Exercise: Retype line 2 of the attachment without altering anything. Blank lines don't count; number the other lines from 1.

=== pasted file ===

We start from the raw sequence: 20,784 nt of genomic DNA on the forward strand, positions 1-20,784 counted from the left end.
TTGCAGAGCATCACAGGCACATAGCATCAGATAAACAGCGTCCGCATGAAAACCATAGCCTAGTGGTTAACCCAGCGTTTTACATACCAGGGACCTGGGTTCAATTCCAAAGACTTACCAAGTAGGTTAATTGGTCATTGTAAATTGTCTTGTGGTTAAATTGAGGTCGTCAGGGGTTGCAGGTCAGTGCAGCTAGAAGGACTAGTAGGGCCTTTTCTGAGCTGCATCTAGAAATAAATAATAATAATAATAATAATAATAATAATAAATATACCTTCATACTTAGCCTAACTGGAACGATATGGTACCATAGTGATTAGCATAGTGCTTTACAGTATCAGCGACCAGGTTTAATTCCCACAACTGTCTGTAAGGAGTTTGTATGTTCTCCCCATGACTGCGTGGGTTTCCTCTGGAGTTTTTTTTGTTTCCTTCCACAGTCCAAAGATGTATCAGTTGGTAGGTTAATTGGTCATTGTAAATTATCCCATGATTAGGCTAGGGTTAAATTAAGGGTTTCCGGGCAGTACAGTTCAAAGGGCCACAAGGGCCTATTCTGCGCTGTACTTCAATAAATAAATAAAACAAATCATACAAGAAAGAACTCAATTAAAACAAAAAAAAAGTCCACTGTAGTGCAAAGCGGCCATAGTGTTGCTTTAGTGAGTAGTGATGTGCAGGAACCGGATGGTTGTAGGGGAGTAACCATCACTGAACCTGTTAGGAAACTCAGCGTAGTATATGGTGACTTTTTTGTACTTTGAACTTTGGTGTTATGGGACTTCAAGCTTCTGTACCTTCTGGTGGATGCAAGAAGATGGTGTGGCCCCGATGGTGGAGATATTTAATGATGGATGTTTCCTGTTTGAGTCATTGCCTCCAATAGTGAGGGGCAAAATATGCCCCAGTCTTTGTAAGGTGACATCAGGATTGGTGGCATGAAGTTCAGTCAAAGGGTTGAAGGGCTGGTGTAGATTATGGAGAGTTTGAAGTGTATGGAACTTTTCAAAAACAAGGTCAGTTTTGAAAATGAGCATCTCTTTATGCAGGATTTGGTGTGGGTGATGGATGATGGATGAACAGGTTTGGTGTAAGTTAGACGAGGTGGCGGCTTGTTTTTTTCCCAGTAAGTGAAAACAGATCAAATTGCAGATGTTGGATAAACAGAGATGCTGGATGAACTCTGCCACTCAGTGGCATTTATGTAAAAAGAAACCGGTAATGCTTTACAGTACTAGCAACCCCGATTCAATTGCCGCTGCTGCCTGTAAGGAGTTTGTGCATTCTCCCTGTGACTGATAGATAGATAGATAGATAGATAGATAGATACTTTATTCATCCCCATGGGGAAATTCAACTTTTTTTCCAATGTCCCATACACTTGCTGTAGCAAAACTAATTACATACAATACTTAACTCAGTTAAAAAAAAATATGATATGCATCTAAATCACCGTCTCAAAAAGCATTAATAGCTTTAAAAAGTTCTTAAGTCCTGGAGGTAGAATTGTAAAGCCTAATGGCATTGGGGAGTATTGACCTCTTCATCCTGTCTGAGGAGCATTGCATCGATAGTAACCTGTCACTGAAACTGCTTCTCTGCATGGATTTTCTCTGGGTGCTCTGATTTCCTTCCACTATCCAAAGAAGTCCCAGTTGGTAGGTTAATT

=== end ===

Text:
TTGCAGAGCATCACAGGCACATAGCATCAGATAAACAGCGTCCGCATGAAAACCATAGCCTAGTGGTTAACCCAGCGTTTTACATACCAGGGACCTGGGTTCAATTCCAAAGACTTACCAAGTAGGTTAATTGGTCATTGTAAATTGTCTTGTGGTTAAATTGAGGTCGTCAGGGGTTGCAGGTCAGTGCAGCTAGAAGGACTAGTAGGGCCTTTTCTGAGCTGCATCTAGAAATAAATAATAATAATAATAATAATAATAATAATAAATATACCTTCATACTTAGCCTAACTGGAACGATATGGTACCATAGTGATTAGCATAGTGCTTTACAGTATCAGCGACCAGGTTTAATTCCCACAACTGTCTGTAAGGAGTTTGTATGTTCTCCCCATGACTGCGTGGGTTTCCTCTGGAGTTTTTTTTGTTTCCTTCCACAGTCCAAAGATGTATCAGTTGGTAGGTTAATTGGTCATTGTAAATTATCCCATGATTAGGCTAGGGTTAAATTAAGGGTTTCCGGGCAGTACAGTTCAAAGGGCCACAAGGGCCTATTCTGCGCTGTACTTCAATAAATAAATAAAACAAATCATACAAGAAAGAACTCAATTAAAACAAAAAAAAAGTCCACTGTAGTGCAAAGCGGCCATAGTGTTGCTTTAGTGAGTAGTGATGTGCAGGAACCGGATGGTTGTAGGGGAGTAACCATCACTGAACCTGTTAGGAAACTCAGCGTAGTATATGGTGACTTTTTTGTACTTTGAACTTTGGTGTTATGGGACTTCAAGCTTCTGTACCTTCTGGTGGATGCAAGAAGATGGTGTGGCCCCGATGGTGGAGATATTTAATGATGGATGTTTCCTGTTTGAGTCATTGCCTCCAATAGTGAGGGGCAAAATATGCCCCAGTCTTTGTAAGGTGACATCAGGATTGGTGGCATGAAGTTCAGTCAAAGGGTTGAAGGGCTGGTGTAGATTATGGAGAGTTTGAAGTGTATGGAACTTTTCAAAAACAAGGTCAGTTTTGAAAATGAGCATCTCTTTATGCAGGATTTGGTGTGGGTGATGGATGATGGATGAACAGGTTTGGTGTAAGTTAGACGAGGTGGCGGCTTGTTTTTTTCCCAGTAAGTGAAAACAGATCAAATTGCAGATGTTGGATAAACAGAGATGCTGGATGAACTCTGCCACTCAGTGGCATTTATGTAAAAAGAAACCGGTAATGCTTTACAGTACTAGCAACCCCGATTCAATTGCCGCTGCTGCCTGTAAGGAGTTTGTGCATTCTCCCTGTGACTGATAGATAGATAGATAGATAGATAGATAGATACTTTATTCATCCCCATGGGGAAATTCAACTTTTTTTCCAATGTCCCATACACTTGCTGTAGCAAAACTAATTACATACAATACTTAACTCAGTTAAAAAAAAATATGATATGCATCTAAATCACCGTCTCAAAAAGCATTAATAGCTTTAAAAAGTTCTTAAGTCCTGGAGGTAGAATTGTAAAGCCTAATGGCATTGGGGAGTATTGACCTCTTCATCCTGTCTGAGGAGCATTGCATCGATAGTAACCTGTCACTGAAACTGCTTCTCTGCATGGATTTTCTCTGGGTGCTCTGATTTCCTTCCACTATCCAAAGAAGTCCCAGTTGGTAGGTTAATT